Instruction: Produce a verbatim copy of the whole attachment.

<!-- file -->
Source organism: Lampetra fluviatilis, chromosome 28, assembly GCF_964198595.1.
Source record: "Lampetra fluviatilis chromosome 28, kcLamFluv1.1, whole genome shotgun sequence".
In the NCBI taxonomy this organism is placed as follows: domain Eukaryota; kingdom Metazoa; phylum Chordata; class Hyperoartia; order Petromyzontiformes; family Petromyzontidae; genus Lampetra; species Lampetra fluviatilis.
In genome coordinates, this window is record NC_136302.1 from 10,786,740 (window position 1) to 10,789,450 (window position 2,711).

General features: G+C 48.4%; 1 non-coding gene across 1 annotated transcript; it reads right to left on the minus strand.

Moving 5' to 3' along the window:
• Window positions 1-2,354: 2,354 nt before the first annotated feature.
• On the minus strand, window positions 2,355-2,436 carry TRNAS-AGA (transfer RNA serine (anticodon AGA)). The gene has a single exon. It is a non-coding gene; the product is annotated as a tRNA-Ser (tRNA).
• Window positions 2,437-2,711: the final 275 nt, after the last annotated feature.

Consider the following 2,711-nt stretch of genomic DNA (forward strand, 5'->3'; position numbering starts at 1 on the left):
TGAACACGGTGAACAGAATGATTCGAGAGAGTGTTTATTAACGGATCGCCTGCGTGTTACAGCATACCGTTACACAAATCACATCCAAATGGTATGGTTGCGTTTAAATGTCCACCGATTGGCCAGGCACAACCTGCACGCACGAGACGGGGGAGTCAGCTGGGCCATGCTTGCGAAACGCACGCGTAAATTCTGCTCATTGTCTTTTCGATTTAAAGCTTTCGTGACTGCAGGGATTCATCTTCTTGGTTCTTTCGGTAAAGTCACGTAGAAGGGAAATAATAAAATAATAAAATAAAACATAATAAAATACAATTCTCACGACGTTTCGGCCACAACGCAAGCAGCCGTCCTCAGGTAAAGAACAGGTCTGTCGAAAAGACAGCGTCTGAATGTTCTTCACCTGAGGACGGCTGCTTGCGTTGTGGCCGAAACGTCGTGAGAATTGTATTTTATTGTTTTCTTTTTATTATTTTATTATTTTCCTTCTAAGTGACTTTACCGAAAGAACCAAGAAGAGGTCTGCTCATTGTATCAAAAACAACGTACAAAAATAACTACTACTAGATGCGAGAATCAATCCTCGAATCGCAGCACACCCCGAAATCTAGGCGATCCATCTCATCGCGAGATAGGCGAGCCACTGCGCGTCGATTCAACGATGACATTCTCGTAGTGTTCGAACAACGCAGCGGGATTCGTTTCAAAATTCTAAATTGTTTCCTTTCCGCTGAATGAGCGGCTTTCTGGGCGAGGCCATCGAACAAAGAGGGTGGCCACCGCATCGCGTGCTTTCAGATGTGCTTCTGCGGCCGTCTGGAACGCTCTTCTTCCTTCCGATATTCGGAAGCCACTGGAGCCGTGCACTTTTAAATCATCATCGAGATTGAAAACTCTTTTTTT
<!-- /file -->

Source organism: Lampetra fluviatilis, chromosome 28, assembly GCF_964198595.1.
Source record: "Lampetra fluviatilis chromosome 28, kcLamFluv1.1, whole genome shotgun sequence".
In the NCBI taxonomy this organism is placed as follows: domain Eukaryota; kingdom Metazoa; phylum Chordata; class Hyperoartia; order Petromyzontiformes; family Petromyzontidae; genus Lampetra; species Lampetra fluviatilis.
In genome coordinates, this window is record NC_136302.1 from 10,786,740 (window position 1) to 10,789,450 (window position 2,711).

General features: G+C 48.4%; 1 non-coding gene across 1 annotated transcript; it reads right to left on the minus strand.

Moving 5' to 3' along the window:
• Window positions 1-2,354: 2,354 nt before the first annotated feature.
• On the minus strand, window positions 2,355-2,436 carry TRNAS-AGA (transfer RNA serine (anticodon AGA)). The gene has a single exon. It is a non-coding gene; the product is annotated as a tRNA-Ser (tRNA).
• Window positions 2,437-2,711: the final 275 nt, after the last annotated feature.

Consider the following 2,711-nt stretch of genomic DNA (forward strand, 5'->3'; position numbering starts at 1 on the left):
TGAACACGGTGAACAGAATGATTCGAGAGAGTGTTTATTAACGGATCGCCTGCGTGTTACAGCATACCGTTACACAAATCACATCCAAATGGTATGGTTGCGTTTAAATGTCCACCGATTGGCCAGGCACAACCTGCACGCACGAGACGGGGGAGTCAGCTGGGCCATGCTTGCGAAACGCACGCGTAAATTCTGCTCATTGTCTTTTCGATTTAAAGCTTTCGTGACTGCAGGGATTCATCTTCTTGGTTCTTTCGGTAAAGTCACGTAGAAGGGAAATAATAAAATAATAAAATAAAACATAATAAAATACAATTCTCACGACGTTTCGGCCACAACGCAAGCAGCCGTCCTCAGGTAAAGAACAGGTCTGTCGAAAAGACAGCGTCTGAATGTTCTTCACCTGAGGACGGCTGCTTGCGTTGTGGCCGAAACGTCGTGAGAATTGTATTTTATTGTTTTCTTTTTATTATTTTATTATTTTCCTTCTAAGTGACTTTACCGAAAGAACCAAGAAGAGGTCTGCTCATTGTATCAAAAACAACGTACAAAAATAACTACTACTAGATGCGAGAATCAATCCTCGAATCGCAGCACACCCCGAAATCTAGGCGATCCATCTCATCGCGAGATAGGCGAGCCACTGCGCGTCGATTCAACGATGACATTCTCGTAGTGTTCGAACAACGCAGCGGGATTCGTTTCAAAATTCTAAATTGTTTCCTTTCCGCTGAATGAGCGGCTTTCTGGGCGAGGCCATCGAACAAAGAGGGTGGCCACCGCATCGCGTGCTTTCAGATGTGCTTCTGCGGCCGTCTGGAACGCTCTTCTTCCTTCCGATATTCGGAAGCCACTGGAGCCGTGCACTTTTAAATCATCATCGAGATTGAAAACTCTTTTTTT